The model man is 6 a cheerful giver.” He does not withhold his gold and silver, As he knows that debt is a drag upon the Society, he does his best to prevent pecuniary embarrassment. His shilling, his half-crown, and his guinea, are therefore always forthcoming when wanted. But he does not admire " Benefits.” He thinks that total abstainers should not fail to provide for sickness, want of employment, accident, and death. He therefore does not patronise “ Benefits,” but looks upon their increasing frequency as an evil which ought to be condemned. Self-help and self-reform he greatly admires, and he loves to cheer the brave soul.

The model man has a good temperance library. On his shelves are books of religion, science, history, and poetry, but in addition to these he has a noble and costly collection of temperance literature. Livesey's Moral Reformer, Beecher's Six Sermons on Intemperance, and Dr. Grindrod's Bacchus head the list; and ranged along the shelf are volumes, parliamentary reports, music, tracts, magazines, pamphlets, and newspapers, all carefully classified and in fine preservation. From these publications he draws his arguments, facts, and illustrations, in defence of his abstinence. And to this library he adds daily. It grows in his hands, and bids fair to rival any similar collection of temperance literature. He has also a smaller shelf on which are placed a number of smaller publications from which he selects for distribution. Many a convert has he made by the gift of Dr. Carpenter's Essay and Livesey's Malt Lecture. To the Mayor of the town he sent the works of Dr. Lees, and to the Mechanics' Institution a complete set of the Ipswich tracts.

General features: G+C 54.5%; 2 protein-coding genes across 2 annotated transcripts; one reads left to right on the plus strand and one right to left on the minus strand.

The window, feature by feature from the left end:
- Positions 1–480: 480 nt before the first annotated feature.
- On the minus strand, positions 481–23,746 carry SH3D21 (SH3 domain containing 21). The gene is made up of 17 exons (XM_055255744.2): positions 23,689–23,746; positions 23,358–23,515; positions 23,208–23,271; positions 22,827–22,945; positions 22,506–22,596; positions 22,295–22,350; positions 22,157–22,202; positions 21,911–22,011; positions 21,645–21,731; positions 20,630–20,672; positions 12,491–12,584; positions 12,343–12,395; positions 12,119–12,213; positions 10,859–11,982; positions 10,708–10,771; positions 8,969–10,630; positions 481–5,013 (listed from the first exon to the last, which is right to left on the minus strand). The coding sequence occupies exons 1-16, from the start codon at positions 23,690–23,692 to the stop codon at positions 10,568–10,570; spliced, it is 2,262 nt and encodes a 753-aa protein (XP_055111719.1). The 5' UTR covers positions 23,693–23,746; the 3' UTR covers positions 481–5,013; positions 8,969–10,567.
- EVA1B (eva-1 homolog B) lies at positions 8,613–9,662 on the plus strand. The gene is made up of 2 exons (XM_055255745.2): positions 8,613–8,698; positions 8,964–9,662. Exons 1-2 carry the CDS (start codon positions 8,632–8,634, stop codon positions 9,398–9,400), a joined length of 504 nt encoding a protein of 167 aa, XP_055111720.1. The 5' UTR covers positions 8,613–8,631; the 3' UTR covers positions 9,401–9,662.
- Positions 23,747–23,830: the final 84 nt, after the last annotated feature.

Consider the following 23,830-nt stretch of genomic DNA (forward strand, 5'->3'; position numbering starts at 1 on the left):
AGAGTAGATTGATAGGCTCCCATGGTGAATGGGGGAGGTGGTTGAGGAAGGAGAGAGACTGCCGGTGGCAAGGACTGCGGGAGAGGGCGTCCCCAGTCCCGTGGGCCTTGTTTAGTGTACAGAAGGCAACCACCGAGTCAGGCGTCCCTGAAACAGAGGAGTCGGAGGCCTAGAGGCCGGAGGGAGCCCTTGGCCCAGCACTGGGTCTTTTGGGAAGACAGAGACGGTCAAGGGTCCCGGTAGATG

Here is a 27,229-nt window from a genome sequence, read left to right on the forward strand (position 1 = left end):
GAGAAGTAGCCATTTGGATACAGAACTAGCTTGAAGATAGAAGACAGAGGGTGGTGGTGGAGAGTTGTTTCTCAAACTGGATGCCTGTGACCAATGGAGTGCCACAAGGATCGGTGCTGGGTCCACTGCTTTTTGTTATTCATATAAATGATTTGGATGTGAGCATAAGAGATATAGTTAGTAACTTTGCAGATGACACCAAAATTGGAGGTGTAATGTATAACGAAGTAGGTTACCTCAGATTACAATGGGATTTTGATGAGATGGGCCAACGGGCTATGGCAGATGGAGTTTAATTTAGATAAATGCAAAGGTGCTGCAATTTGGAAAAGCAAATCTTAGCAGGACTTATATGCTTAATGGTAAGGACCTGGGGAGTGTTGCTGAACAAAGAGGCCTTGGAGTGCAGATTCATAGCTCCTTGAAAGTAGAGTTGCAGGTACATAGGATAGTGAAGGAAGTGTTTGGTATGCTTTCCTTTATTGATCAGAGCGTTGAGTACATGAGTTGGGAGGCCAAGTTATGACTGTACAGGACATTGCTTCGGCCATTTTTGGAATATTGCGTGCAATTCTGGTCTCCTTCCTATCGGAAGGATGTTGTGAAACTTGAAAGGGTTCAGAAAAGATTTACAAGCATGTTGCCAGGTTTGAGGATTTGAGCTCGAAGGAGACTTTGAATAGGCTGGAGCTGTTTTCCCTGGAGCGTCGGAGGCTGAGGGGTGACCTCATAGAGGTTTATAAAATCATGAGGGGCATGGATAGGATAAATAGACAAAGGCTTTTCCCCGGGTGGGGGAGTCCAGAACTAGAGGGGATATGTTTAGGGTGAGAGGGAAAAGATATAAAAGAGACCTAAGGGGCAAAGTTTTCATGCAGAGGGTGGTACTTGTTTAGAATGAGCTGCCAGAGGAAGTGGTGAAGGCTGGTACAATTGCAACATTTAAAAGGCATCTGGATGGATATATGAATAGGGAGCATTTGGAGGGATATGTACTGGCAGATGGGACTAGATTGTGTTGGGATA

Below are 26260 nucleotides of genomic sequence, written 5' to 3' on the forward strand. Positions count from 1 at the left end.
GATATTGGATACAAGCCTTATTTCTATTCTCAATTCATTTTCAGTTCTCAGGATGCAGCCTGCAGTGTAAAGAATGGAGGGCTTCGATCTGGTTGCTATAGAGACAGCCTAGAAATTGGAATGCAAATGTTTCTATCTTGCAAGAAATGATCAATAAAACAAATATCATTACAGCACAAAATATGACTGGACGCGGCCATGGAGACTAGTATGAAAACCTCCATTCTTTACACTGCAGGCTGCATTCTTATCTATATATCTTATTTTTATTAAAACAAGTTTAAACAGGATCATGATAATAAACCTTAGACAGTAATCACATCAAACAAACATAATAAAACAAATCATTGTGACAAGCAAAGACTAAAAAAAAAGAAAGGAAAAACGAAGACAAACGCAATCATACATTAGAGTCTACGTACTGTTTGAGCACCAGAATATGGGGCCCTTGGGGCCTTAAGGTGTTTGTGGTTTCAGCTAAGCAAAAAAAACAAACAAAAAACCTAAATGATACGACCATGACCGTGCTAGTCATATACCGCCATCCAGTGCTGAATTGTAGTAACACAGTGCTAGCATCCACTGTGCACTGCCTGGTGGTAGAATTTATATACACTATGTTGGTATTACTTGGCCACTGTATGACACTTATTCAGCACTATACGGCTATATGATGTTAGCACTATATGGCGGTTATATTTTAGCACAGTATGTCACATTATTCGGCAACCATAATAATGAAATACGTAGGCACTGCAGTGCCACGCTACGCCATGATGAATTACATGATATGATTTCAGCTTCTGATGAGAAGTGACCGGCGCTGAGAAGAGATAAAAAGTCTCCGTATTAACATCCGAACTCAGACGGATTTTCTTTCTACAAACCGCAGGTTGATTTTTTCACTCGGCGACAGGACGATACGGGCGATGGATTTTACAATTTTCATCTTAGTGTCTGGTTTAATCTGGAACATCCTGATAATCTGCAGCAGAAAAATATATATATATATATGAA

The model man is a capital speaker. He is so because he carefully prepares his speeches. He thinks, writes, makes ready, and then speaks. You never hear him abuse any onenot even publicans. He has no faith in bitterness. He dislikes cant. He never resorts to challenges. He is courteous, genial

, earnest, playful, reverent, and sincere. When he speaks people laugh, reflect, feel, resolve, weep. Let him preside, and a good meeting is always the result.

He is no

critic." None ever heard him condemn a speaker save once, and that was when the platform was disgraced by a person who made an indecent remark. Our model man called him to order, and made him sit down.

The model man is a christian. He endeavours to exhibit the divine life. He believes that the most pure men are the most useful, the most worthy of honour, the most qualified for philanthropic work, and the most desirable advocates of the good cause. Hence, he speaks the truth in love, abstains from the

appearance of evil, aims at a blameless career, and desires to serve his generation according to the will of the Great Master.